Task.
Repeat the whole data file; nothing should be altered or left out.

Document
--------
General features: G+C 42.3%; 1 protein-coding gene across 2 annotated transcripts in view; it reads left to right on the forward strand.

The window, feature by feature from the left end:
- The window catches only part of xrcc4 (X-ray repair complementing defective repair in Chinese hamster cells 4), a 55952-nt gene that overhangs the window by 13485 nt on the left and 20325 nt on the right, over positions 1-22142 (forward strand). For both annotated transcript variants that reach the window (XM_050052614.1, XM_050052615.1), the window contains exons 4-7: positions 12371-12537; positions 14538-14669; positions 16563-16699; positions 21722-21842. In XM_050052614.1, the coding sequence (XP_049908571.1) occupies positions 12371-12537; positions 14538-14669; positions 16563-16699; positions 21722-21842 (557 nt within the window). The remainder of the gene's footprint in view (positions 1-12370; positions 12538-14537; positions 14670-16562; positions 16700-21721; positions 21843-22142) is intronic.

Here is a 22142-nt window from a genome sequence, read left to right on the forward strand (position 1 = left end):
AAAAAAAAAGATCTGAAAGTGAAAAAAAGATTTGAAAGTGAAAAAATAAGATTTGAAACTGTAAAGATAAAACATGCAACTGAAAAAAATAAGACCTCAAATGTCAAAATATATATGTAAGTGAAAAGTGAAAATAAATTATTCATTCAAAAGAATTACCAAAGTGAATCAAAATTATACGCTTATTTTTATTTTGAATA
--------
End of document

General features: G+C 42.3%; 1 protein-coding gene across 2 annotated transcripts in view; it reads left to right on the forward strand.

The window, feature by feature from the left end:
- The window catches only part of xrcc4 (X-ray repair complementing defective repair in Chinese hamster cells 4), a 55952-nt gene that overhangs the window by 13485 nt on the left and 20325 nt on the right, over positions 1-22142 (forward strand). For both annotated transcript variants that reach the window (XM_050052614.1, XM_050052615.1), the window contains exons 4-7: positions 12371-12537; positions 14538-14669; positions 16563-16699; positions 21722-21842. In XM_050052614.1, the coding sequence (XP_049908571.1) occupies positions 12371-12537; positions 14538-14669; positions 16563-16699; positions 21722-21842 (557 nt within the window). The remainder of the gene's footprint in view (positions 1-12370; positions 12538-14537; positions 14670-16562; positions 16700-21721; positions 21843-22142) is intronic.

Here is a 22142-nt window from a genome sequence, read left to right on the forward strand (position 1 = left end):
AAAAAAAAAGATCTGAAAGTGAAAAAAAGATTTGAAAGTGAAAAAATAAGATTTGAAACTGTAAAGATAAAACATGCAACTGAAAAAAATAAGACCTCAAATGTCAAAATATATATGTAAGTGAAAAGTGAAAATAAATTATTCATTCAAAAGAATTACCAAAGTGAATCAAAATTATACGCTTATTTTTATTTTGAATA